Stacy London went on a spending spree after a medical surgery left her clinically depressed. And many Americans also use shopping to mask sadness.
Shopping was a way to cope with sadness for this former reality star.
After Stacy London, 48, underwent spinal surgery last year, the “What Not To Wear” star spiraled into a deep depression. To fix it, she went on a spending spree that was so severe it left her broke, she writes in a new essay she wrote for Refinery29.
“The truth is, I didn’t understand the extent to which back surgery would cripple me — emotionally and physically,” London writes. “I would have thrown money at anything — material or procedural — to make the recovery process easier.”
And she did, in the form of food deliveries, toys for her dog, Dora, a housekeeper, full-time driver, personal trainer, shopping for a potential home to buy in Manhattan, and lots and lots of online shopping from vintage handbags bags to Zara coats. It was all a temporary escape from her sadness, she says.
“Shopping provided me with a very interesting version of magical thinking at this time. I imagined parties and places I’d go, the people I’d be with, and when I bought this one last dress, shoe, bag, or necklace, my image in these imaginary scenarios would somehow be complete…or whole,” she says. “I realize now it was just a fantasy future, to distract me from an agonizing present.”
London revealed she was diagnosed with clinical depression and had a difficult time finding a place of happiness or even content. She’s not alone in using shopping to try to boost her mood: Roughly half of Americans admit to emotional overspending, and a Stanford study found that about 6% of the population have compulsive buying disorder — “a condition marked by binge buying and subsequent financial hardship.”
Studies show that problem shoppers, like London, tend to buy things in an attempt to put themselves in a better mood, or get a quick high that will eventually wear off.
“Pleasurable activities like shopping release dopamine in the brain and so people with clinical depression oftentimes have a chemical imbalance,” Dr. Deborah Searcy, a professor specializing in behavioral psychology at Florida Atlantic University, says. “You can be clinically depressed and not be a compulsive shopper and vise versa. For some people, the attempt to feel good leads to risky behavior that can make you feel good temporarily, but can lead to some poor decisions and counterproductive behavior,” she adds.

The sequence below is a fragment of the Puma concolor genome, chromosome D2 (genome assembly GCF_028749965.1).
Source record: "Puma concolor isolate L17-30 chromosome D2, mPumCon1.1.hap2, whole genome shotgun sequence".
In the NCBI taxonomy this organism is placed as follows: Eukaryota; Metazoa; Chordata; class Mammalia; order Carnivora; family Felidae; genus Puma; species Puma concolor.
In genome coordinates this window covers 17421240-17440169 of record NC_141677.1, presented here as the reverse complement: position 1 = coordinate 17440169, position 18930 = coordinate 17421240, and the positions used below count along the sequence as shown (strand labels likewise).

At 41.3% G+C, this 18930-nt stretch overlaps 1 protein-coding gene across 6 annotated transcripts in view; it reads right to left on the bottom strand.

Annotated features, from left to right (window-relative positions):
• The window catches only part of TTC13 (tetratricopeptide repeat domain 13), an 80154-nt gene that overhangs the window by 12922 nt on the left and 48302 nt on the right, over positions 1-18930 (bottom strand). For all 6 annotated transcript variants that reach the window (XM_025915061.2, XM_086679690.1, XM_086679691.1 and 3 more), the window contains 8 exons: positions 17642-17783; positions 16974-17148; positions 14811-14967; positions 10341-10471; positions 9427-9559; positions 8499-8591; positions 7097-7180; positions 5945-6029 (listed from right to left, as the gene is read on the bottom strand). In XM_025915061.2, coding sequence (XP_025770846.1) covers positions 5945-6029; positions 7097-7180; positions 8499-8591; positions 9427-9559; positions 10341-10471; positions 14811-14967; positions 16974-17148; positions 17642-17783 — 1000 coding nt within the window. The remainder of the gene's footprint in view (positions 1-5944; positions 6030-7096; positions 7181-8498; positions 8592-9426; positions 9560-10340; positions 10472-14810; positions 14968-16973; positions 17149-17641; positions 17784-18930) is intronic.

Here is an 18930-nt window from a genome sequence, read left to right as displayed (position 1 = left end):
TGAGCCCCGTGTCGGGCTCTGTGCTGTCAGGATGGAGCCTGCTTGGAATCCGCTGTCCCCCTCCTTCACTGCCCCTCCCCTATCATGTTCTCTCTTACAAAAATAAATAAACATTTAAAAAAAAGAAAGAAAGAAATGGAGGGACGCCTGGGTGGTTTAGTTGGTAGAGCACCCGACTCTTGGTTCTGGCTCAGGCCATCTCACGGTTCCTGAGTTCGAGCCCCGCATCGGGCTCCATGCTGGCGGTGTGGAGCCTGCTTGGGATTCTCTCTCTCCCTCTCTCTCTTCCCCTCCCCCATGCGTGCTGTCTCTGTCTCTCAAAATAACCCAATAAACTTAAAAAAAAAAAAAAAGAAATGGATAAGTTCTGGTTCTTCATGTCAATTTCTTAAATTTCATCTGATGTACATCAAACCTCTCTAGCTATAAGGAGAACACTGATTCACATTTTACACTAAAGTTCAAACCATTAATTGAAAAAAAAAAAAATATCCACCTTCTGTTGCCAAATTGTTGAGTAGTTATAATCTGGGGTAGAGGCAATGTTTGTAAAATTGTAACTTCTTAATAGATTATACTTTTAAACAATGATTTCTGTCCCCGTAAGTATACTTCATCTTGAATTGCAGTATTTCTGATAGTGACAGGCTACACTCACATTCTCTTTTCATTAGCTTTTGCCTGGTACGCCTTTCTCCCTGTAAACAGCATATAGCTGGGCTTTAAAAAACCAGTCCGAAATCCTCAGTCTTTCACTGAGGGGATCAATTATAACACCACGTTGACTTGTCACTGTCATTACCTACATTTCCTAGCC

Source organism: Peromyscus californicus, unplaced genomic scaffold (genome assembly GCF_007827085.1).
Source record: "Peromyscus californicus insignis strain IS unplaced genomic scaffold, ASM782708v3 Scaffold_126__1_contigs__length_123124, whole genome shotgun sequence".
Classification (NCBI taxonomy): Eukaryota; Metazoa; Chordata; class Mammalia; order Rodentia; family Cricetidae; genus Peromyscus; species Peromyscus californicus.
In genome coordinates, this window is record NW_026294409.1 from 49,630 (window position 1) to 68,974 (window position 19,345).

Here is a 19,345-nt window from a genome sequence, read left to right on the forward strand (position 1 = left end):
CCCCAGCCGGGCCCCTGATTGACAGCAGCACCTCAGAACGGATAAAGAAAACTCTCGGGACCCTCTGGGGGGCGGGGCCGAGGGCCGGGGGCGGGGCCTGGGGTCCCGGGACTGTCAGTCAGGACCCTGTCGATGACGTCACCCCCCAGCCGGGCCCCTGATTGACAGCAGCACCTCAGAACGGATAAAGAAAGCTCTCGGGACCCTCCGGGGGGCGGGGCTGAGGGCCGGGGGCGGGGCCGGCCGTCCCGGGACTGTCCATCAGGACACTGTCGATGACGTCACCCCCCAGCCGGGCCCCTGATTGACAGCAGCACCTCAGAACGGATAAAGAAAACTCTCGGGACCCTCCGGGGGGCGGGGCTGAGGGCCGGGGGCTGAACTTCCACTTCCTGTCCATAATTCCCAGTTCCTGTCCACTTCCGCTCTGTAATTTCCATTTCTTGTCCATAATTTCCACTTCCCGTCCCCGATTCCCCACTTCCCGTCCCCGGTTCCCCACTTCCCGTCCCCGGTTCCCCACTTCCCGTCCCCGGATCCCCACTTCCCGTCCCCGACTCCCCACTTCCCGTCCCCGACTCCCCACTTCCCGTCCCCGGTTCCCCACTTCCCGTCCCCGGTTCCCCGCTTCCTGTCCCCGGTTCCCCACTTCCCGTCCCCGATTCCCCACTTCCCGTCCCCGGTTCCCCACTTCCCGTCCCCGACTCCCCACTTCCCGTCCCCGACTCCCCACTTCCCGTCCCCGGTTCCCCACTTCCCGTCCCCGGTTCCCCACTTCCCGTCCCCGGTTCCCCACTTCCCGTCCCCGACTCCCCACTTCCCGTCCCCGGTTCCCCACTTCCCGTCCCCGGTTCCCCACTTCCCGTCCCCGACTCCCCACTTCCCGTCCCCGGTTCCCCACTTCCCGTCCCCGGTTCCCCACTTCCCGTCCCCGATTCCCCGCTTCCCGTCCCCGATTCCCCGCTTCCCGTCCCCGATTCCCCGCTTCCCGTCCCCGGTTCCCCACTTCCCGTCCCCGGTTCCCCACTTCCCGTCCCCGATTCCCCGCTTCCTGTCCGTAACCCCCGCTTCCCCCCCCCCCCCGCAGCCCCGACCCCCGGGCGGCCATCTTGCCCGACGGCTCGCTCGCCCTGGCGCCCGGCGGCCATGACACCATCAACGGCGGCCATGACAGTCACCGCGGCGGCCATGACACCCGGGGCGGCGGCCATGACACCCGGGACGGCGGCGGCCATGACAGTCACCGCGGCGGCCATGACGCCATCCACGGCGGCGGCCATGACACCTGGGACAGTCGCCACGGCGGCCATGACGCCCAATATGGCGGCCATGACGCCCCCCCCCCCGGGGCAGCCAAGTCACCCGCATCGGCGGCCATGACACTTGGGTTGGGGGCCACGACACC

In 2012, 16 million U.S. adults had at least one major depressive episode, and women are more likely to be diagnosed with depression than men, according to Healthline.com. While there is no single cause of the disease, brain chemistry, hormones and genetics can all play a role while other risk factors like low self-esteems, family history, or chronic diseases can play a part too.
Compulsive shopping is similar to other addictive behaviors like substance abuse, gambling or sex addiction and may cause changes in brain activity. A study published in the Journal of Consumer Policy looked at the MRI brain images of 23 females with a shopping problem and 26 women who didn’t. They found that while both groups were shopping, the compulsive spenders had higher brain activity in regions of the brain that were responsible for making decisions. Compulsive shoppers can also be more inclined to suffer from disorders such as anxiety, eating disorders, depression and substance abuse.
Recognizing the compulsive behavior is the first step, says Searcy, then you must think before you act.
“Think about your future self. And by future self, I mean, one month from now, two months from now. Would you be happy that you spent that money on those items, or would you be sad that that money left your pocketbook? By taking that alternative view you can answer if you really do want that,” says Searcy. “The other thing I would say is sleep on it. Even if you want to keep shopping, sleep on it until tomorrow morning.”
After meeting with her accountant last December, London got the financial wake up call she says she needed that prompted her to start purging her house and closet for things to sell.
“It took that one meeting to wake me the f—k up. And, like a woman who might actually be going broke, I started purging my house and my closet of everything unnecessary,” she writes. “Today, though, there is a new year ahead of me. And I am very conscious of my mistakes and my need to rectify them, not just to stay afloat but to banish this serious knock to my own sense of self-esteem.”
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